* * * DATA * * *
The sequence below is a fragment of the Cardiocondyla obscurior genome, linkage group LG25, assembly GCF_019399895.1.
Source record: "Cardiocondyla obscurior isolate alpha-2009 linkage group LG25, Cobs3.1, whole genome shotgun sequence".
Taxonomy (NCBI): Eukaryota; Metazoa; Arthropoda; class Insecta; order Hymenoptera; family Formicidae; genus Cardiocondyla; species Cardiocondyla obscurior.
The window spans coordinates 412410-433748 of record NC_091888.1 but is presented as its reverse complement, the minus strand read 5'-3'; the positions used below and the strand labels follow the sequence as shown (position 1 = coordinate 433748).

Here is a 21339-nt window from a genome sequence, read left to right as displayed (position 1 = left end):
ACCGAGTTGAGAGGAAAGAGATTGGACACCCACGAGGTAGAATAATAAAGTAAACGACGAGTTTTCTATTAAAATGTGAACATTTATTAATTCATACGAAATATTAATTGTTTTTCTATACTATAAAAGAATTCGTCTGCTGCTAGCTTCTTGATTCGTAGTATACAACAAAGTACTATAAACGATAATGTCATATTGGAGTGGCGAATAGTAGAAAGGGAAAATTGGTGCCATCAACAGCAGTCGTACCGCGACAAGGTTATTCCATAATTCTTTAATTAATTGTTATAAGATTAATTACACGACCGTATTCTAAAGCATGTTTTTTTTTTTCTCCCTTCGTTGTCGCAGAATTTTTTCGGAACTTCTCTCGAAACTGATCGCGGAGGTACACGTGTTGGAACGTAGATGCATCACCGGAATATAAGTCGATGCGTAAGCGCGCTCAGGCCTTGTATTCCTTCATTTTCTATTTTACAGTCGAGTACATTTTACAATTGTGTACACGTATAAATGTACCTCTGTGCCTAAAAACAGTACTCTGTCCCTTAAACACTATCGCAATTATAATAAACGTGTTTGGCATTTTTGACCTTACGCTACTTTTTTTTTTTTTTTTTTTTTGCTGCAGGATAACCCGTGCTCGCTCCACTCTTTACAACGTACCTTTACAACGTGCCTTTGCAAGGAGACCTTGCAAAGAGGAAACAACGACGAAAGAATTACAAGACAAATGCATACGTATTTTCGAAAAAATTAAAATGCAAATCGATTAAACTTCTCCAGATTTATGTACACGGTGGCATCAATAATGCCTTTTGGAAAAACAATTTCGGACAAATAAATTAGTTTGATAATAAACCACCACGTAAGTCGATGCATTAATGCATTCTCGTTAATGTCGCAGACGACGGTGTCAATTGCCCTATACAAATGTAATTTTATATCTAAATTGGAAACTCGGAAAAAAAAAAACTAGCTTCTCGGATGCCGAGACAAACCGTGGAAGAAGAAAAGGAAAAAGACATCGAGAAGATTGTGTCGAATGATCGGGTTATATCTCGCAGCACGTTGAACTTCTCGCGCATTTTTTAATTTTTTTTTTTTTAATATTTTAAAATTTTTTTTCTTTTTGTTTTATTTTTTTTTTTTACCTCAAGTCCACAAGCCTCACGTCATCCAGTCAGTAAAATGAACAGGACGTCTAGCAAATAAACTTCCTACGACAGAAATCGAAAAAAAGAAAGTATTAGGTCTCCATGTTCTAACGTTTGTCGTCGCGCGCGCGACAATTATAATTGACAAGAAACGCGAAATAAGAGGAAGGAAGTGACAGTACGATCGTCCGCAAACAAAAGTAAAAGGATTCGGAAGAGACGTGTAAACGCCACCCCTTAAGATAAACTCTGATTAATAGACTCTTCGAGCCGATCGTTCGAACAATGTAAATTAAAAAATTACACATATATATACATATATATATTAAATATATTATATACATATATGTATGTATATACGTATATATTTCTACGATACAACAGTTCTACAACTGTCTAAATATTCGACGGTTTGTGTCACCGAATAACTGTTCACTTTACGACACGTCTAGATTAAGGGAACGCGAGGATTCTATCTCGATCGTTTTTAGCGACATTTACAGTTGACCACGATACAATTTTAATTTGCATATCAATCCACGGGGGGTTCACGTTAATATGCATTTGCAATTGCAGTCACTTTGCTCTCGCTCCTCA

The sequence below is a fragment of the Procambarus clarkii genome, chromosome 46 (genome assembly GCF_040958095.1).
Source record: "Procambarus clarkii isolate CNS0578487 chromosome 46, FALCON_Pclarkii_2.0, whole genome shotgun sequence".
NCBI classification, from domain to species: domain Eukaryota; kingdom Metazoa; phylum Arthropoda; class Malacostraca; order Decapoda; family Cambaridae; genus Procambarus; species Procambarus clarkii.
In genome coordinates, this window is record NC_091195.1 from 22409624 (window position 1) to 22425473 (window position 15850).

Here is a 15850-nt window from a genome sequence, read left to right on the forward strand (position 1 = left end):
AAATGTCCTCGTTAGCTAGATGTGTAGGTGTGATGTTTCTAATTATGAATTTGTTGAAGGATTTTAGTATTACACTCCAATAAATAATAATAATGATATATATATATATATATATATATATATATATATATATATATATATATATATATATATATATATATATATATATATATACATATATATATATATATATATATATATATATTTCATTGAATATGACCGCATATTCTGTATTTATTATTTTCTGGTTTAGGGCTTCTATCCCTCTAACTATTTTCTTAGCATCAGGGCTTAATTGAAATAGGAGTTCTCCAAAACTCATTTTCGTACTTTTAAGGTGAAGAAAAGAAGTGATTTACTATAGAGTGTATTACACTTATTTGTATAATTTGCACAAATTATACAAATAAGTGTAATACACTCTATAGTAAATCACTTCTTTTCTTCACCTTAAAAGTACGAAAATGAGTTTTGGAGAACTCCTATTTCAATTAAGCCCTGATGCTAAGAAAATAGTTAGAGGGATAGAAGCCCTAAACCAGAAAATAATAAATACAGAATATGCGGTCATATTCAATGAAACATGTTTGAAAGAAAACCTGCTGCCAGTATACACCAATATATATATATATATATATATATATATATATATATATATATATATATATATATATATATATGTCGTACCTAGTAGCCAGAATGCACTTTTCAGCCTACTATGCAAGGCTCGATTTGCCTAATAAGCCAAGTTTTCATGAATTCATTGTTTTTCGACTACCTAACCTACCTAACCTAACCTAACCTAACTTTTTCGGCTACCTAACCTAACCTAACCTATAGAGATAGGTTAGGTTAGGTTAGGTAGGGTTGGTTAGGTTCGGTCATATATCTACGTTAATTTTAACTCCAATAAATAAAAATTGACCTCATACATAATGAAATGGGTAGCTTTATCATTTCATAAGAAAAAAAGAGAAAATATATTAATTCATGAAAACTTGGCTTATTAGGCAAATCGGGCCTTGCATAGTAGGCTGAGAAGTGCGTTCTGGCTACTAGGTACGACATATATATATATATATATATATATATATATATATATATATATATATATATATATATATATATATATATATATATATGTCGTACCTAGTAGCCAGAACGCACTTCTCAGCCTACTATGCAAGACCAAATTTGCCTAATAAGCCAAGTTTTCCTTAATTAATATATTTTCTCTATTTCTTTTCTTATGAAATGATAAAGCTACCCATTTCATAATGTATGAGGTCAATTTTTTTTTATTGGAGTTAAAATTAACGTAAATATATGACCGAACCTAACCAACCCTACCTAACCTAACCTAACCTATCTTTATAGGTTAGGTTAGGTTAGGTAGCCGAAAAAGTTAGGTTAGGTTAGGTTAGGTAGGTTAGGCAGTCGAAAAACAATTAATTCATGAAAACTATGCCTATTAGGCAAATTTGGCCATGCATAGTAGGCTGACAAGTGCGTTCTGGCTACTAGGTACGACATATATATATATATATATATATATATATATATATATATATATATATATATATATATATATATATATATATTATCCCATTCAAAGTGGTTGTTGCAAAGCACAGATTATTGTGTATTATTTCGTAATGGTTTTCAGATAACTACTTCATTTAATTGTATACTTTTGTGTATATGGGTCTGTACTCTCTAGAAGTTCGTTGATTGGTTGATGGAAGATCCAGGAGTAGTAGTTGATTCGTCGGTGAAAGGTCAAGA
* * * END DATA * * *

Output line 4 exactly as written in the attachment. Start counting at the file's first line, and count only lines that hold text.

The window spans coordinates 412410-433748 of record NC_091888.1 but is presented as its reverse complement, the minus strand read 5'-3'; the positions used below and the strand labels follow the sequence as shown (position 1 = coordinate 433748).